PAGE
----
The order is asking to be exempt from US government regulations obliging them to provide birth control
The Little Sisters of the Poor will be fined $70 million every year if they lose their Supreme Court case on birth control, according to their communications director.
Sister Constance Veit told Fox News: “”The fines that we face add up to about $70 million a year across our 27 US homes, so it’s pretty frightening.”
The Little Sisters of the Poor, an order who care for the elderly, have asked to be exempt from government regulations which oblige them to provide birth control. The Supreme Court began to hear the case, called Zubik vs Burwell, yesterday in Washington DC.
The nuns said it would infringe their religious freedom and that other bodies, such as Pepsi, have been granted exemptions to the Act.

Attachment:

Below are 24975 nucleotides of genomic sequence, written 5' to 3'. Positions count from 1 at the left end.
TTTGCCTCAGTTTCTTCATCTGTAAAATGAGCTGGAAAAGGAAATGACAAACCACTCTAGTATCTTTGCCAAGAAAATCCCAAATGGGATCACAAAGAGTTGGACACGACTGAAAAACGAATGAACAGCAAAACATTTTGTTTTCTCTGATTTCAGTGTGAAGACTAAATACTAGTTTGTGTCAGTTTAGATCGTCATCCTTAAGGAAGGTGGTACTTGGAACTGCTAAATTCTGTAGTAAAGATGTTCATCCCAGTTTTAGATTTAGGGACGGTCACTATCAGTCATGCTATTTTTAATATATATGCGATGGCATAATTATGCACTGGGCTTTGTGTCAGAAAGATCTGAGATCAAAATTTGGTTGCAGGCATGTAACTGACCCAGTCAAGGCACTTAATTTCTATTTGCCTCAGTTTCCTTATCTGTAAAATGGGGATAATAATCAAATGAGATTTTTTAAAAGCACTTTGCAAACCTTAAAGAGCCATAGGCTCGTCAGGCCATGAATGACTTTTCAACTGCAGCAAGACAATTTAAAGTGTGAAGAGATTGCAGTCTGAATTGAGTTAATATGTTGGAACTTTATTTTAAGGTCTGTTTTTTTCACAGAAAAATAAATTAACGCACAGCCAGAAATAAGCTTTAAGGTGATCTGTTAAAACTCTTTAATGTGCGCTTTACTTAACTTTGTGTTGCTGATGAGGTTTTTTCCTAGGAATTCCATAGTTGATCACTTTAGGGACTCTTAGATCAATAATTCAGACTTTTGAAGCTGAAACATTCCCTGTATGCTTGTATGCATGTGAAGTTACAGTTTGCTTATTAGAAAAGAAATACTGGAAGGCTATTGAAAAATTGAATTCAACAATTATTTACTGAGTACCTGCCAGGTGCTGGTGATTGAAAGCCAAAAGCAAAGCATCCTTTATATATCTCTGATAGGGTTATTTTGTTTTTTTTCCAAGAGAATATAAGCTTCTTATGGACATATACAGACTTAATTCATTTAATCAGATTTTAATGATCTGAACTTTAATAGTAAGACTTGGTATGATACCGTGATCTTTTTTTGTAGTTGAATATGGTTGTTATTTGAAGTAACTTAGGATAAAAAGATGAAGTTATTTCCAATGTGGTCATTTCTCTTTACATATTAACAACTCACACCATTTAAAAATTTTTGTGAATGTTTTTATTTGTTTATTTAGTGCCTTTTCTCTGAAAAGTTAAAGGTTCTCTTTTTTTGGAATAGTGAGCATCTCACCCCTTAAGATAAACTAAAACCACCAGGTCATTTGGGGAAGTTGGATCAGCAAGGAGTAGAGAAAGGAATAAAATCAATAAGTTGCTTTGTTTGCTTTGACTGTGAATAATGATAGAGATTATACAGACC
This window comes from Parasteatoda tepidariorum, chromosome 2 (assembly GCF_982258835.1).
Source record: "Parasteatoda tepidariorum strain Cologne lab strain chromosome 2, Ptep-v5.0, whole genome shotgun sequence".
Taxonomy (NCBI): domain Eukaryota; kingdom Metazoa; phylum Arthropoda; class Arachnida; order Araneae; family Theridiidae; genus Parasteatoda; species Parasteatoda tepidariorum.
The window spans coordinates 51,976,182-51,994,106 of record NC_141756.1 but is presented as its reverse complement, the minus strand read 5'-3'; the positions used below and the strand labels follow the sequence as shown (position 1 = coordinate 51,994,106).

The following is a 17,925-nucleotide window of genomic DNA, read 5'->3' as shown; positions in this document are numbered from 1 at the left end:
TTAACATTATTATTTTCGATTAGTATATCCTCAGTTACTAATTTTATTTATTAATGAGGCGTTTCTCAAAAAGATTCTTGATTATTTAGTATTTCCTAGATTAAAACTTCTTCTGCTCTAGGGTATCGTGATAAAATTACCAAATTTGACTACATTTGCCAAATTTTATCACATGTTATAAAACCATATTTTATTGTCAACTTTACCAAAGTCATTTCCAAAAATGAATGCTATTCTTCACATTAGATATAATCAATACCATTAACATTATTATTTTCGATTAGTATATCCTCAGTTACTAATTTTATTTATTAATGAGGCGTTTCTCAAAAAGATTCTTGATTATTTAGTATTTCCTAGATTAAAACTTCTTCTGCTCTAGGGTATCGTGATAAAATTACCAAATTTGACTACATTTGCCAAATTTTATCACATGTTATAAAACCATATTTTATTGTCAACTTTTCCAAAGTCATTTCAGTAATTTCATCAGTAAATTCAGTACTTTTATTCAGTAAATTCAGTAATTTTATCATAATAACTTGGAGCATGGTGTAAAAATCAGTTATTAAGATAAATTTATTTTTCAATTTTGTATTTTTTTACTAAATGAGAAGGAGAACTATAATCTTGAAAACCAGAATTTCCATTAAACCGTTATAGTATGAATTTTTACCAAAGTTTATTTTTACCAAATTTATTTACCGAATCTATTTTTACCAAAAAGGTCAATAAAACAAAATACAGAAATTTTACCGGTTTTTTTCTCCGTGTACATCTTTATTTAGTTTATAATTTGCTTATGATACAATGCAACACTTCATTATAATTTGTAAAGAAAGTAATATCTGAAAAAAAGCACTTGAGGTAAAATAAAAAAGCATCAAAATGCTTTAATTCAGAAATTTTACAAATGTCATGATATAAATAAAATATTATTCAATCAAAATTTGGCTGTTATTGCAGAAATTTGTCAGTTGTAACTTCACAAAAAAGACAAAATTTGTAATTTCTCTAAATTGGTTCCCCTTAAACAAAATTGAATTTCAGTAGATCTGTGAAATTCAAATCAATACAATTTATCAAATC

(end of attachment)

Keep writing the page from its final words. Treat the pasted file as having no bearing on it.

The US government has contested the claim, arguing that birth control provision is an essential part of healthcare coverage under the Affordable Care Act of 2010.
The Little Sisters, whose houses serve over 13,000 of the elderly and the poor in 31 countries, are the most prominent of several plaintiffs asking to be exempt. Others are Priests for Life, the dioceses of Pittsburgh and Erie, Pennsylvania, and the Archdiocese of Washington.
Although churches and religious orders are fully exempt from the requirement, institutions such as hospitals and charitable providers are not. They do not have to directly provide contraception, but they must arrange to reimburse their insurer for doing so. The Little Sisters and the other plaintiffs say this would infringe their consciences.
At a demonstration outside the court yesterday, Sister Maria Grace, a member of the order, said: “Basically, it all boils down to the fact that we just want to continue serving, as we have for 175 years, according to our religious beliefs. That’s all we’re asking.”
The Little Sisters won a temporary reprieve from the Supreme Court in 2014. Some observers have predicted that the court’s vote will split 4-4 this time, which would uphold previous rulings in favour of the government, but would not set a national precedent.